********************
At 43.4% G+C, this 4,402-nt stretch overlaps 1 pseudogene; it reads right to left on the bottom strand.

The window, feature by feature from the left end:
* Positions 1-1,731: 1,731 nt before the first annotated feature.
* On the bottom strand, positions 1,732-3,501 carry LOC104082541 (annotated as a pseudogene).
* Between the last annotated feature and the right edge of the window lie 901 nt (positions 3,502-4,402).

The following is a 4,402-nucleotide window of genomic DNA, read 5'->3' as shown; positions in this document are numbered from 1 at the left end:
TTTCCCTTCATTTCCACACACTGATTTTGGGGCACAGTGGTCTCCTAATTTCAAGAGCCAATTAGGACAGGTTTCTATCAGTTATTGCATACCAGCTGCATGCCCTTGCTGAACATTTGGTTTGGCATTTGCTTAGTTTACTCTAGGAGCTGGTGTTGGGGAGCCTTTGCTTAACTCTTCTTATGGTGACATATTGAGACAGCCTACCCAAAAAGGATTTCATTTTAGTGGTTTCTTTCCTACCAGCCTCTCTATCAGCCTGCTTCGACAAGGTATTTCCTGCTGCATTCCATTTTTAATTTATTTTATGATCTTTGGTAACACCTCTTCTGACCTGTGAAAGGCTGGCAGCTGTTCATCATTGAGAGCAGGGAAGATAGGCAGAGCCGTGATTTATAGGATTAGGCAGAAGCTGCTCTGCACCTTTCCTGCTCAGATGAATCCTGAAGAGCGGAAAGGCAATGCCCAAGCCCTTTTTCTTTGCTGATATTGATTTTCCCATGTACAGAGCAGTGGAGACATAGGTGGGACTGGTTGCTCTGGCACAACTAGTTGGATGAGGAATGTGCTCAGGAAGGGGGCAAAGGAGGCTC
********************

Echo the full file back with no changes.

At 43.4% G+C, this 4,402-nt stretch overlaps 1 pseudogene; it reads right to left on the bottom strand.

The window, feature by feature from the left end:
* Positions 1-1,731: 1,731 nt before the first annotated feature.
* On the bottom strand, positions 1,732-3,501 carry LOC104082541 (annotated as a pseudogene).
* Between the last annotated feature and the right edge of the window lie 901 nt (positions 3,502-4,402).

The following is a 4,402-nucleotide window of genomic DNA, read 5'->3' as shown; positions in this document are numbered from 1 at the left end:
TTTCCCTTCATTTCCACACACTGATTTTGGGGCACAGTGGTCTCCTAATTTCAAGAGCCAATTAGGACAGGTTTCTATCAGTTATTGCATACCAGCTGCATGCCCTTGCTGAACATTTGGTTTGGCATTTGCTTAGTTTACTCTAGGAGCTGGTGTTGGGGAGCCTTTGCTTAACTCTTCTTATGGTGACATATTGAGACAGCCTACCCAAAAAGGATTTCATTTTAGTGGTTTCTTTCCTACCAGCCTCTCTATCAGCCTGCTTCGACAAGGTATTTCCTGCTGCATTCCATTTTTAATTTATTTTATGATCTTTGGTAACACCTCTTCTGACCTGTGAAAGGCTGGCAGCTGTTCATCATTGAGAGCAGGGAAGATAGGCAGAGCCGTGATTTATAGGATTAGGCAGAAGCTGCTCTGCACCTTTCCTGCTCAGATGAATCCTGAAGAGCGGAAAGGCAATGCCCAAGCCCTTTTTCTTTGCTGATATTGATTTTCCCATGTACAGAGCAGTGGAGACATAGGTGGGACTGGTTGCTCTGGCACAACTAGTTGGATGAGGAATGTGCTCAGGAAGGGGGCAAAGGAGGCTC